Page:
Tactical Analysis: Manchester City 2-2 Liverpool

Liverpool visited the Etihad Stadium in hopes of securing all 3 points heading into the last 7 matches of the campaign, with only a point separating the two juggernauts ahead of this clash.


Pep Guardiola’s side, as we’ve come to expect had other plans, going ahead early through Kevin De Bruyne, only to be pegged back moments later courtesy of a well-worked team goal that was cooly finished by Diogo Jota.


The hosts would go on to reclaim the lead shortly before halftime thanks to a brilliant cross from Joao Cancelo towards Gabriel Jesus which caught the Liverpool backline unawares following a poorly cleared corner, the former duly obliged as he finished past a helpless Alisson in goal.


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As if the game had not lived up to its billing already, Jurgen Klopp’s men found an immediate response after the half as the ever-present pair of Sadio Mane and Mohamed Salah combined, with the former applying the finishing touch to even things up once more.


The spoils would be shared in the end, leaving both sides content and unbeaten in this fixture having drawn 2-2 at Anfield six months back. A fair result. 


City’s Attack and Liverpool’s Press


In the initial stages of the game, Liverpool operated with Jota as the centre forward, Mane down the left channel and Salah on the opposite wing as expected. The wingers cut out the passing lanes towards the fullbacks while Jota kept Rodri under his covershadow. 


During City’s build-up phase, the fullbacks moved higher while Bernardo Silva formed the double pivot with Rodri.


The Spanish midfielder kept dropping deeper to open the passing lane for John Stones and Aymeric Laporte. Sometimes Rodri even dropped to form the 3 man backline when the fullbacks had pushed up field, inviting Mane to move out.


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To combat this, Jordan Henderson kept a close eye on Bernardo and often followed him deep inside City’s territory. Nonetheless, that posed other problems.


Liverpool’s frontline were too high and this forced the back four to move forward as well leaving space in behind for Raheem Sterling to exploit with his darting runs whenever the opportunity presented itself. Phil Foden generally occupied the spaces left by Henderson while Cancelo pushed forward behind Trent Alexander-Arnold.


On other occasions, Foden was on the far left stretching the pitch and looking for runs behind Trent while Cancelo provided support in the deeper areas.


On the other side, however, Jesus kept tucking inside regularly to pull away Andrew Robertson, opening up the spaces for the run of Walker down the right wing. This happened on a number of occasions and created a few half-chances for Man City.


Eventually, Liverpool decided to settle in a midblock and Henderson stopped following Bernardo all the way into City’s territory. This however didn’t solve the problem as the fullbacks kept moving up the line and as Salah and Mane failed to track back all the way, it was a 2V1 overload down the wider areas. 


There were a few occasions where Trent completely shut off and failed to cover his man. Jesus’s goal is the clearest example where he simply allowed him to take the run from behind and score.


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Liverpool also had a tough time dealing with a few runs down the central channel, especially from De Bruyne. In order to maintain the structure, Liverpool’s midfield generally kept a close distance to their forwards, allowing some spaces between the lines which were generally covered by Fabinho.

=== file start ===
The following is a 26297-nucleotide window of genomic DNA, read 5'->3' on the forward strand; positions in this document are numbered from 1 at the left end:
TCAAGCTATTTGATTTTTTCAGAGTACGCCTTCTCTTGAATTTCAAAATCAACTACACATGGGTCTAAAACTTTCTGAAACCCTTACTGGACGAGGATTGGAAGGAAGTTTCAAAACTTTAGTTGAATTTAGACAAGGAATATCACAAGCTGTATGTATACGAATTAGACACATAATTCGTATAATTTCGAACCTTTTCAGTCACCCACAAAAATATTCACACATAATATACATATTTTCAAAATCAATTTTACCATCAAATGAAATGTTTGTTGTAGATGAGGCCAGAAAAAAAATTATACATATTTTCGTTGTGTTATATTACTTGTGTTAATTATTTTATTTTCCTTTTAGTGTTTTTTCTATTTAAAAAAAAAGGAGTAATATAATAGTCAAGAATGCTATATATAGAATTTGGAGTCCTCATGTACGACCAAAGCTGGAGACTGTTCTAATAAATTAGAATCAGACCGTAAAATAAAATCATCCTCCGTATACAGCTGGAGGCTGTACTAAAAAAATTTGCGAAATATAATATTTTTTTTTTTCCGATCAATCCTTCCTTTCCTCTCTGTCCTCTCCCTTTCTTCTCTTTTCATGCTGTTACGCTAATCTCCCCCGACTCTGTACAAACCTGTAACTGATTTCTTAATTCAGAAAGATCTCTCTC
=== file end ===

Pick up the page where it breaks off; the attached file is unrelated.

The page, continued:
De Bruyne in turn generally kept occupying the halfspaces on the far side and it was too much ground for Fabinho to cover alone.


His runs down the central channel wreaked havoc on a number of occasions and the goal (even though it was a deflection) stands as a clear example. Fabinho failed to deal with him and a shot was allowed which eventually turned out to be a goal.


Liverpool’s Attacking System


City pressed in their usual 4-4-2 shape with Raheem Sterling and Kevin de Bruyne leading the line. Phil Foden and Jesus dropped back with the fullbacks while Rodri and Bernardo Silva covered Fabinho and the near-side midfielder.


Liverpool relied more on long balls from Virgil van Dijk and Trent Alexander-Arnold to break through City’s structure. Sadio Mane and Diogo Jota kept switching positions as they usually do with Andrew Robertson ready to move up the line whenever required.


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However, the runs in this game from both fullbacks were quite limited due to the quality of opposition and evenness of the game. Liverpool kept switching to the far side with long balls from Thiago in midfield in order to stretch City’s organized structure.


The fullbacks also tried providing long balls to the forwards from deeper areas. A few opportunities opened up in the process but City were quick to close it down. Liverpool weren’t their best while moving forward but they were clinical when the opportunities arose.


The two goals were rare opportunities (once where the fullbacks linked brilliantly and the second was a rare Kyle Walker error as he misjudged Mane’s run through the middle) and Liverpool made perfect use of it. We must add that both moves started from long balls from Van Dijk and Thiago to the far right corner towards Trent. 




Once again it’s City’s title to lose. The 7 games when compared on paper look easier for City while Liverpool still have to face the likes of Spurs and Manchester United.


The race to be crowned champions of England is still on but City clearly have the edge now with an extra point in their bag. The sides meet again next weekend in the FA Cup at Wembley. Another mouth-watering clash awaits.


By: Vuyo Reggie Ndebele / @RegaloJnr

Featured Image: @GabFoligno / Michael Regan / Getty Images